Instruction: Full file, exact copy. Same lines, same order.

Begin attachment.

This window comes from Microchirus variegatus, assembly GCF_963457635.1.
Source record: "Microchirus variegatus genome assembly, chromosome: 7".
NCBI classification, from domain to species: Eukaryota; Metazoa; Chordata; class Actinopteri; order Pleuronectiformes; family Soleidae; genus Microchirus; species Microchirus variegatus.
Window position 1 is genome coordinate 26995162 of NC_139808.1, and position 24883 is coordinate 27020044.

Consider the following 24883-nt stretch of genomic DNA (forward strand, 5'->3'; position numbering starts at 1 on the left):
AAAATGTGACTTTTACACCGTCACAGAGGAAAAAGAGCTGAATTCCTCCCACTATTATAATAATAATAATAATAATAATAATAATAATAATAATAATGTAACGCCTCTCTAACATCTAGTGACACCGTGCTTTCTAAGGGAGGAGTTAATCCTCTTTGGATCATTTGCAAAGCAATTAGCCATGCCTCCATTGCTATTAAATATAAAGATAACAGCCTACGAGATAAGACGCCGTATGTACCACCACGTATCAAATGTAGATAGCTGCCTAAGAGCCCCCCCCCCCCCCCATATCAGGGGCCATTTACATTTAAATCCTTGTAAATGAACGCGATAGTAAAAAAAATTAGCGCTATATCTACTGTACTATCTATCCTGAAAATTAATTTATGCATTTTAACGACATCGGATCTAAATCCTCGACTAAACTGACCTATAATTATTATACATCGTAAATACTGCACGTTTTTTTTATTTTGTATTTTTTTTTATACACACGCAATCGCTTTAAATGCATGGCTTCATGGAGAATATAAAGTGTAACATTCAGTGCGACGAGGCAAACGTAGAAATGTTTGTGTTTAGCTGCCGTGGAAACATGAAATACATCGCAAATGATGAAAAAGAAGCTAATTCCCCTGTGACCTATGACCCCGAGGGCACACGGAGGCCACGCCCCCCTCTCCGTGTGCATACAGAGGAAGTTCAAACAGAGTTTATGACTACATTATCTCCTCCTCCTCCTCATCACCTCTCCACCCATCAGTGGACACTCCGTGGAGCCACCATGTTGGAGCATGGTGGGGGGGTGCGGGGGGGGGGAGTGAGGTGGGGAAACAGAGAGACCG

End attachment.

This window comes from Microchirus variegatus, assembly GCF_963457635.1.
Source record: "Microchirus variegatus genome assembly, chromosome: 7".
NCBI classification, from domain to species: Eukaryota; Metazoa; Chordata; class Actinopteri; order Pleuronectiformes; family Soleidae; genus Microchirus; species Microchirus variegatus.
Window position 1 is genome coordinate 26995162 of NC_139808.1, and position 24883 is coordinate 27020044.

Consider the following 24883-nt stretch of genomic DNA (forward strand, 5'->3'; position numbering starts at 1 on the left):
AAAATGTGACTTTTACACCGTCACAGAGGAAAAAGAGCTGAATTCCTCCCACTATTATAATAATAATAATAATAATAATAATAATAATAATAATAATGTAACGCCTCTCTAACATCTAGTGACACCGTGCTTTCTAAGGGAGGAGTTAATCCTCTTTGGATCATTTGCAAAGCAATTAGCCATGCCTCCATTGCTATTAAATATAAAGATAACAGCCTACGAGATAAGACGCCGTATGTACCACCACGTATCAAATGTAGATAGCTGCCTAAGAGCCCCCCCCCCCCCCCATATCAGGGGCCATTTACATTTAAATCCTTGTAAATGAACGCGATAGTAAAAAAAATTAGCGCTATATCTACTGTACTATCTATCCTGAAAATTAATTTATGCATTTTAACGACATCGGATCTAAATCCTCGACTAAACTGACCTATAATTATTATACATCGTAAATACTGCACGTTTTTTTTATTTTGTATTTTTTTTTATACACACGCAATCGCTTTAAATGCATGGCTTCATGGAGAATATAAAGTGTAACATTCAGTGCGACGAGGCAAACGTAGAAATGTTTGTGTTTAGCTGCCGTGGAAACATGAAATACATCGCAAATGATGAAAAAGAAGCTAATTCCCCTGTGACCTATGACCCCGAGGGCACACGGAGGCCACGCCCCCCTCTCCGTGTGCATACAGAGGAAGTTCAAACAGAGTTTATGACTACATTATCTCCTCCTCCTCCTCATCACCTCTCCACCCATCAGTGGACACTCCGTGGAGCCACCATGTTGGAGCATGGTGGGGGGGTGCGGGGGGGGGGAGTGAGGTGGGGAAACAGAGAGACCG